If you new to the floater game and doing your research on the topic of vitreous eye floaters, you will undoubtedly come across the term “Posterior Vitreous Detachment” or PVD. May your own eye doctor mentioned it as part of their evaluation of your new-onset shadowy figures moving across your vision. A PVD is a very common, usually age related phenomenon, an event, a shift of fluids that occurs in the eye. If I were to examine a randomly chosen group of 60-year old people, I would find evidence of a PVD in about 25%. That number would go up to about 60% of 80 year old people. Remember, this is a randomly chosen group of people, not necessarily having any symptoms of floaters.
Rule/Observation #1: “Floaters are common and usually related to age”
Rule/Observation #2: “The presence of a PVD does not necessarily mean that eye floaters are present and symptomatic”
There is also a lot of confusion to the term “Posterior vitreous detachment” because of the similarity to “Retina detachment”. They are often anatomically or causally related, but they are also quite different in terms of risk and threat to the eye. Unless the eye has a penetrating injury or some other retinal abnormality, most of the spontaneous retinal holes or tears that may lead to a retinal detachment are caused by a PVD.
The American Academy of Ophthalmology defines a PVD:
“Posterior vitreous detachment (PVD): A separation of the posterior vitreous cortex from the internal surface of the retina. This usually occurs as an acute event after substantial age-related liquefaction in the vitreous gel; the separation usually extends rapidly to the posterior margin of the vitreous base in all quadrants. Adhesions between the vitreous cortex and retina or retinal blood vessels may cause retinal breaks and/or vessel rupture. Vitreous hemorrhage and/or localized intraretinal hemorrhage may accompany this event. Posterior vitreous detachment is diagnosed by slit-lamp biomicroscopy, which will usually show a prominent plane defining the posterior vitreous face. The presence of a glial annulus in the vitreous cavity (Weiss ring) is strong evidence of PVD.”
It is the asymptomatic age-related liquefaction of the viscous vitreous ‘gel’ that initiates the process. In a younger eye, the vitreous is a ‘visco-elastic’ fluid/gel that is not unlike the consistency of uncooked egg whites. The vitreous is 99% water and 1% collagen proteins that give it some structure, and also makes this fluid a bit ‘sticky’. With time, the distribution of the collagen changes and some may clump up leaving regions of ‘pooled fluid’. The effect is more swirling, liquid movement of the vitreous fluid. If there is enough pooled fluid, it may find its way through, or underneath the surrounding ‘bag’, the vitreous cortex, that surrounds the vitreous and normally lies on top of the retina.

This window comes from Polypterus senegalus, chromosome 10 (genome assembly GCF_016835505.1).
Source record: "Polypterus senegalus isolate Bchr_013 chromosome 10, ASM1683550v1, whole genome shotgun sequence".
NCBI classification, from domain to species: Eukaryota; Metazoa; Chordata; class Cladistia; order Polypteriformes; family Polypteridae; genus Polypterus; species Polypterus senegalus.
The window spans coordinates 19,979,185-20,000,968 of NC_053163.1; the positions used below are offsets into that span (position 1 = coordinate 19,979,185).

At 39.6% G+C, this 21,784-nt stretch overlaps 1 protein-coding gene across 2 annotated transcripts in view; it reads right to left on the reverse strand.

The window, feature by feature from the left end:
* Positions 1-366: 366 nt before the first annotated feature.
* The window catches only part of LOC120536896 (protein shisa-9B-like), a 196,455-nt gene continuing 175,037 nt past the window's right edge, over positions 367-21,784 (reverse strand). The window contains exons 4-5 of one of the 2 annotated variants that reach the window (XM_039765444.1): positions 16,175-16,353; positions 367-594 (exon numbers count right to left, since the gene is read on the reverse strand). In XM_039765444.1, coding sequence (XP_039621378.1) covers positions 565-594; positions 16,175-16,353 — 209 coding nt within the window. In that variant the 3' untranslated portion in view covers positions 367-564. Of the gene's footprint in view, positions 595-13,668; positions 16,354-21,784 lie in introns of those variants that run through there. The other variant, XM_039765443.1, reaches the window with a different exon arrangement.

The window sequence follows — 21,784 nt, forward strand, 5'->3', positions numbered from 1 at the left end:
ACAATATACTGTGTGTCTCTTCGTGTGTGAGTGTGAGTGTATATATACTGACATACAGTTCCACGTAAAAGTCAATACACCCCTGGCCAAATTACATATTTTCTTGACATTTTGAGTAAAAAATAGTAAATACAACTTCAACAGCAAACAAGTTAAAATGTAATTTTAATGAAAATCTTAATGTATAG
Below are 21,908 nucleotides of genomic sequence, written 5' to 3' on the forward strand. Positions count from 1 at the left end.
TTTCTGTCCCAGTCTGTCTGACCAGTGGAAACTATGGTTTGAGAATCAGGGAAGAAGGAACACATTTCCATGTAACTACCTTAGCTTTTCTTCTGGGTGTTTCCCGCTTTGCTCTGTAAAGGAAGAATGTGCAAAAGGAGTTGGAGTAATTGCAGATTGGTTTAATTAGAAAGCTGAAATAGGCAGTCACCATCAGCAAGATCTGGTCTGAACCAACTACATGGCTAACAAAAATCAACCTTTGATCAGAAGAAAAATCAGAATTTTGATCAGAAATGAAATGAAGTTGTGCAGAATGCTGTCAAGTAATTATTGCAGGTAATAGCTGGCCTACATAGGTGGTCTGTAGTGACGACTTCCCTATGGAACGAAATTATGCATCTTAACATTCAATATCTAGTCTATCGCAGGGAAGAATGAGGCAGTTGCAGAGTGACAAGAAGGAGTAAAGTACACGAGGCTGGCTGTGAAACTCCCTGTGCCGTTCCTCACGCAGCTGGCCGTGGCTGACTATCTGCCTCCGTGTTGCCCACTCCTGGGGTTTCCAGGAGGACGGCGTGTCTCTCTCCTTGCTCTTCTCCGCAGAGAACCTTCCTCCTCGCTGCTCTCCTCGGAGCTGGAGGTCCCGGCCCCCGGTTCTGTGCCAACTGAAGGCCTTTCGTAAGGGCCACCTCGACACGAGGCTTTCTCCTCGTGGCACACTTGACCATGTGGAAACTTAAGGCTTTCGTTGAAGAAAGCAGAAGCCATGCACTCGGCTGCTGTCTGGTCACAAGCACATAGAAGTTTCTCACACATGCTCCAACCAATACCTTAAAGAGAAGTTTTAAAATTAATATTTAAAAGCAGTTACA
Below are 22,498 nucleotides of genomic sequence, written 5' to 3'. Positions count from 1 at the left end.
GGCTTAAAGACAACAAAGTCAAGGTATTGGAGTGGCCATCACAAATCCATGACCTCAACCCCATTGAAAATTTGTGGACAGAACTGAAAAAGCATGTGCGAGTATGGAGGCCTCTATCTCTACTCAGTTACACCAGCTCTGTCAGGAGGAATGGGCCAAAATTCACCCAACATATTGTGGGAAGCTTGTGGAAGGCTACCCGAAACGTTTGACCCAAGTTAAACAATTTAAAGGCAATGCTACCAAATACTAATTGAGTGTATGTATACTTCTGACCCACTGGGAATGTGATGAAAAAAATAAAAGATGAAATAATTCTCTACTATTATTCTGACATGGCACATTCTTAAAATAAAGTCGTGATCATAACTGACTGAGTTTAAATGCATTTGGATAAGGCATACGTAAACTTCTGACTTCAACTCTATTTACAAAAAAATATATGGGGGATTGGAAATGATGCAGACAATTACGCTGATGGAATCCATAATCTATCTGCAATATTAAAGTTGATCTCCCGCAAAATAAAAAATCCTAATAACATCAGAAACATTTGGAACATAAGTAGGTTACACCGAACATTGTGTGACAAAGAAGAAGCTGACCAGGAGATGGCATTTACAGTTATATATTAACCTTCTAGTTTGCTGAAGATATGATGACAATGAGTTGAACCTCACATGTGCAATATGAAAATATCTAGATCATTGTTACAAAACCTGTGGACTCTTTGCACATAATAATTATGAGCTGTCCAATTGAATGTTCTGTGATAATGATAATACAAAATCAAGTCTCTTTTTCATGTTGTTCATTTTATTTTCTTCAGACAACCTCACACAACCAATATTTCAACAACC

If the fluid finds it way underneath the vitreous cortex, it can dissect, or separate the vitreous away from the retina. Most of the time this occurs, there are no symptoms, or just minor and temporary symptoms seen as peripheral flashes of lights. The flashes of lights occur when the is an incomplete separation of the vitreous from the retina and it is still attached to parts of the retina. The swirling of the fluid, and the consequent ‘pulling and tugging’ on the retina is physical traction on the rods and cones of the retina which may or may not occur, but is responsible for the peripheral flashes of light best seen in dim light situations. As the vitreous body pulls further away from the retina and separates completely,there is no longer any attachment to pull and tug, no more traction and so the flashes should disappear.
Rule / Observation #3: At the onset of a vitreous detachment, and especially if flashes are present, you are at your highest risk of spontaneous retinal hole, tear, or detachment.
If the vitreous is separating and you do not have any retina problems, then congratulations you have avoided the vision threatening risks of the separation of the vitreous. If you have significantly bothersome eye floaters as a results of your PVD, wait a few weeks to allow things to stabilize. If some of the floaters are small and start out near the retina, they MAY become less bothersome if they move further away from the retina. Once the vitreous separates completely, the situation should be pretty stable. What you have after a few weeks is pretty much what you are stuck with. Whether it is 1 month, or 1 year, your floaters will not likely improve, although they may get worse. Patients often tell me that their local eye care provider has told them that the floater(s) will get better, drop out of the way, or their brain will learn to ignore them. Although it is possible for some of the smaller floaters, my patients come to me weeks to decades after the onset of their floaters and they have not gotten better on their own. My patients often also admit not just to the quality of vision issues, but also the quality of life issues associated with the floaters: Depression, anxiety, avoiding activities they used to enjoy.
So here is the good news: Eye floaters associated with a posterior vitreous detachment, in those over the age of 45-50, are very likely to be candidates for safe and successful treatment with the YAG laser in the hands of an experienced specialist (read THIS and THIS). Ultimately, though, it does take an in-person evaluation to prognosticate your candidacy for treatment. -Dr. Johnson